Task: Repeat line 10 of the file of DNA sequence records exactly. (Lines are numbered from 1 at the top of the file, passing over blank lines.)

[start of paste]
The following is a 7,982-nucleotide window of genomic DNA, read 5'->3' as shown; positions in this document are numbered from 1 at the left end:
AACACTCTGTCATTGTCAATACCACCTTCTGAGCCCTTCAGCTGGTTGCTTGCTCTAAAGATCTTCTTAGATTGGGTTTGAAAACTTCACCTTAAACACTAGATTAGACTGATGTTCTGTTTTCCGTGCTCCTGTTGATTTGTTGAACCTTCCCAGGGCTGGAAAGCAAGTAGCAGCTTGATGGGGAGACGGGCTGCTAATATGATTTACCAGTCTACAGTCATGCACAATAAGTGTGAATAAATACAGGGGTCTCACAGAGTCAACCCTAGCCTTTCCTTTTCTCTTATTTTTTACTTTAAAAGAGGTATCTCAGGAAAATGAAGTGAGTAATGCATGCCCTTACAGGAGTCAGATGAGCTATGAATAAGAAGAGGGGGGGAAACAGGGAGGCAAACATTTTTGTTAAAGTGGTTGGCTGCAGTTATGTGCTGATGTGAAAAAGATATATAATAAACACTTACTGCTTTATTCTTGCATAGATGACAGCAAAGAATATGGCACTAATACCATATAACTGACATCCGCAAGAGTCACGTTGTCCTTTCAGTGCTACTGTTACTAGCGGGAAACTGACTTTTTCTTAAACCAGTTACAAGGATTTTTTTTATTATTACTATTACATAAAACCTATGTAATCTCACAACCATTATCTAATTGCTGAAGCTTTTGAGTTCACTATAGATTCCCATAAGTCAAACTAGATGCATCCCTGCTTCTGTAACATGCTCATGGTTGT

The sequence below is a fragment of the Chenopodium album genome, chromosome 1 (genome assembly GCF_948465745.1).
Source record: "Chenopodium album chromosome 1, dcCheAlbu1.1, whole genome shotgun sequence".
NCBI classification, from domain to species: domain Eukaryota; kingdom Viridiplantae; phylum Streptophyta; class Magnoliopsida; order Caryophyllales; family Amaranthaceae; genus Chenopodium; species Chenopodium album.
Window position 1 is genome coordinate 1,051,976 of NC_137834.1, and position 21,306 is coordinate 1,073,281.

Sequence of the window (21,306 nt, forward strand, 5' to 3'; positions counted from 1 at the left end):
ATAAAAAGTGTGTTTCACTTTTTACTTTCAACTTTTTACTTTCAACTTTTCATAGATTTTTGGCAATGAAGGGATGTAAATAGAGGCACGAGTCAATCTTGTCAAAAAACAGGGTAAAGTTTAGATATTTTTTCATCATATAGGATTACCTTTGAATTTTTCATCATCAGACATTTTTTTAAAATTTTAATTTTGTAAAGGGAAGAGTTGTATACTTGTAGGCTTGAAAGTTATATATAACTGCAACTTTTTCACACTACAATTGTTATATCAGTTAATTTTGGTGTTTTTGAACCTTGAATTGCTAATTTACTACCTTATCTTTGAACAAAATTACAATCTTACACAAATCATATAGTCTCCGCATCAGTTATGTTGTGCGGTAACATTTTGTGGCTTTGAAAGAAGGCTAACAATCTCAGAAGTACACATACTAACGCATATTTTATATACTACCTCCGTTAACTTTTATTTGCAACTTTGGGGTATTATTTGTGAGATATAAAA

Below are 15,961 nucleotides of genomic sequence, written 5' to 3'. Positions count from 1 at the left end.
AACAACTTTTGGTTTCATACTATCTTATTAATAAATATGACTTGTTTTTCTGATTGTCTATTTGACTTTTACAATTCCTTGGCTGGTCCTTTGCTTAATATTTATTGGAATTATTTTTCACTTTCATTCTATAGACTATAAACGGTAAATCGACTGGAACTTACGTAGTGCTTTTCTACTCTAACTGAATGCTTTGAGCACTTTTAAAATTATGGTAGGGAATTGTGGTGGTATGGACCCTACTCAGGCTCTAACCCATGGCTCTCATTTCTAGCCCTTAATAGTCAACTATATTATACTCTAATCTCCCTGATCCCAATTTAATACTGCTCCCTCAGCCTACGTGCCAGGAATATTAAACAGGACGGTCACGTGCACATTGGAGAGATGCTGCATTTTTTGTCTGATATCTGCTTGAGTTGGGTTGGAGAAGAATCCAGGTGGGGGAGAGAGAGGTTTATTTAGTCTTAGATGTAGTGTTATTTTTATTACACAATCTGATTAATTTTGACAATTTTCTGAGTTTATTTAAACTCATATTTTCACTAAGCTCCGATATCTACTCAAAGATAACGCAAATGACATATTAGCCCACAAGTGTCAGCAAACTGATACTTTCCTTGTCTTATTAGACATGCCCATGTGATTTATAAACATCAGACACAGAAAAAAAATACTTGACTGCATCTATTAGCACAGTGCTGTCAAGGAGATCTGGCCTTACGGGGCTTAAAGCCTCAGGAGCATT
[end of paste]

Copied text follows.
AACAACTTTTGGTTTCATACTATCTTATTAATAAATATGACTTGTTTTTCTGATTGTCTATTTGACTTTTACAATTCCTTGGCTGGTCCTTTGCTTAATATTTATTGGAATTATTTTTCACTTTCATTCTATAGACTATAAACGGTAAATCGACTGGAACTTACGTAGTGCTTTTCTACTCTAACTGAATGCTTTGAGCACTTTTAAAATTATGGTAGGGAATTGTGGTGGTATGGACCCTACTCAGGCTCTAACCCATGGCTCTCATTTCTAGCCCTTAATAGTCAACTATATTATACTCTAATCTCCCTGATCCCAATTTAATACTGCTCCCTCAGCCTACGTGCCAGGAATATTAAACAGGACGGTCACGTGCACATTGGAGAGATGCTGCATTTTTTGTCTGATATCTGCTTGAGTTGGGTTGGAGAAGAATCCAGGTGGGGGAGAGAGAGGTTTATTTAGTCTTAGATGTAGTGTTATTTTTATTACACAATCTGATTAATTTTGACAATTTTCTGAGTTTATTTAAACTCATATTTTCACTAAGCTCCGATATCTACTCAAAGATAACGCAAATGACATATTAGCCCACAAGTGTCAGCAAACTGATACTTTCCTTGTCTTATTAGACATGCCCATGTGATTTATAAACATCAGACACAGAAAAAAAATACTTGACTGCATCTATTAGCACAGTGCTGTCAAGGAGATCTGGCCTTACGGGGCTTAAAGCCTCAGGAGCATT